How to Customize an Airstream Trailer

by Alexander Portnoy

While the classic design of Airstream trailers is beautiful on the outside, the insides are often dated, in poor condition, or not suited to the owner's needs. Customizing an Airstream trailer can make it uniquely yours, while improving its functionality and resale value. Airstream owners often put in new floors; paint or strip the trailer's aluminum and fiberglass walls; build custom cabinets and furniture and add personality to the trailer with new curtains, rugs, light fixtures and decorations.


Decide whether you will be customizing your trailer solely for your own needs, or whether you may want to resell your Airstream at some point. If there is a chance that you may want to resell it, choose customizations that are more neutral and flexible.

Pick a theme for your customization. This could be as simple as choosing three of your favorite colors, or as complicated as doing extensive research on mid-century modern architecture and furniture styles. You can view other Airstream-owners' themes on Airforums: 1950s, western, nautical, Adirondack, etc.

Consider picking a style that is appropriate for the year your trailer was made.


Remove and throw out old warn-out carpeting. The floor-coverings in most vintage trailers are worn-out and dirty; they often also cover areas of sub-floor that have rot and need work. While wood floors are beautiful, a traditional hard-wood floor will add a lot of unnecessary weight to your trailer. Consider using engineered wood, marmoleum, or a laminate.

Use a jigsaw or bandsaw to cut curves into the new flooring.

Cut the flooring of your choice into curved shapes at both ends of your trailer. Make paper templates to do this. Follow normal installation instructions for the center of your trailer.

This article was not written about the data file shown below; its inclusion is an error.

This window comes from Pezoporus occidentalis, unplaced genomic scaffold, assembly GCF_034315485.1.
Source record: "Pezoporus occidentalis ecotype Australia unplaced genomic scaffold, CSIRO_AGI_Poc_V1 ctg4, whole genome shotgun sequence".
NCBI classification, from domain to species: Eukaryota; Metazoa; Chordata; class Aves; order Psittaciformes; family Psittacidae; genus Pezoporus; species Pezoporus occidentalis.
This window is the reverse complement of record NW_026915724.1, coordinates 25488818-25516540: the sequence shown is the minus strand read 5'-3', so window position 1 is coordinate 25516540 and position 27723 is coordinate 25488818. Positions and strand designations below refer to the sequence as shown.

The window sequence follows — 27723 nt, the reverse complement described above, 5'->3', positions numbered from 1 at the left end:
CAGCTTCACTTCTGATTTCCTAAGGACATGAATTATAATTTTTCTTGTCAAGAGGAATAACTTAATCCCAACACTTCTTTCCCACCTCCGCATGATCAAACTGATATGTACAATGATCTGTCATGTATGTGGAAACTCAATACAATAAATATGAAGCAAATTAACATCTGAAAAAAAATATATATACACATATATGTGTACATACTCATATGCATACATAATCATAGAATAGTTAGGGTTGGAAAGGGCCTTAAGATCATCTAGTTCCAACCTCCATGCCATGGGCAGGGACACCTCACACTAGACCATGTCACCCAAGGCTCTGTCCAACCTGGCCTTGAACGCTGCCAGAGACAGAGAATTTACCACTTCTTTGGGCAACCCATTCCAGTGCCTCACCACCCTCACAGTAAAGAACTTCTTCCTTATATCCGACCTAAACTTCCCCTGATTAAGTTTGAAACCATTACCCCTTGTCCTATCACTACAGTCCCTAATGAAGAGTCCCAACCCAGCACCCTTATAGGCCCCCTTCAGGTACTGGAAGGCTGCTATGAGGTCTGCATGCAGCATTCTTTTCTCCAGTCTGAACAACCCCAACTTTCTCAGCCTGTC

Ensure your sub-floor is sound before you install new flooring.


Clean your trailer walls extensively before painting them. Orange-based cleansers work well. After cleaning, give them a light sanding with a medium grit paper (100 to 120 should work well). Use a high-quality primer and a gloss or semi-gloss paint, as they will make the walls easier to clean.

Pick light or bright colors to visually open up the Airstream's narrow spaces.

Use a high-quality paint and do test patches to make sure it adheres well before painting the entire trailer.

Cabinets and Furniture

Remove the existing cabinets and use the pieces as templates for building new ones. Keep your new furniture and cabinets light by using half-inch and quarter-inch plywood when possible.

Paint your cabinets or pick wood colors that add to your design scheme and keep the space bright.

Add drawers, furniture, and organizational systems to increase your trailer's utility and storage capabilities.


Make new curtains for the trailer. The old ones will be dirty and probably made of a dated material. You can install new curtain rods or buy new curtain sliders directly from Airstream.

Install a new music player in your trailer. Many vintage Airstreams include eight-track or tape players that are difficult to find media for. Look for compact pieces that won't take up valuable space in the Airstream.

Decorate your trailer as you would a house (though avoid heavy or non-secured items). Add area rugs to warm spaces. Re-upholster furniture and use bedding that incorporates your general design theme.


  • check Airstream-enthusiasts have formed a large and friendly community. Consider attending an Airstream Rally and touring other owners' trailers for ideas before starting your own project

Items you will need

About the Author

Alexander Portnoy is a writer, editor, designer and builder who has worked on books, journals and websites since graduating from Hampshire College with a B.A. in 2002. Portnoy specializes in articles on art, architecture, woodworking, construction, sustainability and science.

Photo Credits

  • photo_camera Andy Reynolds/Lifesize/Getty Images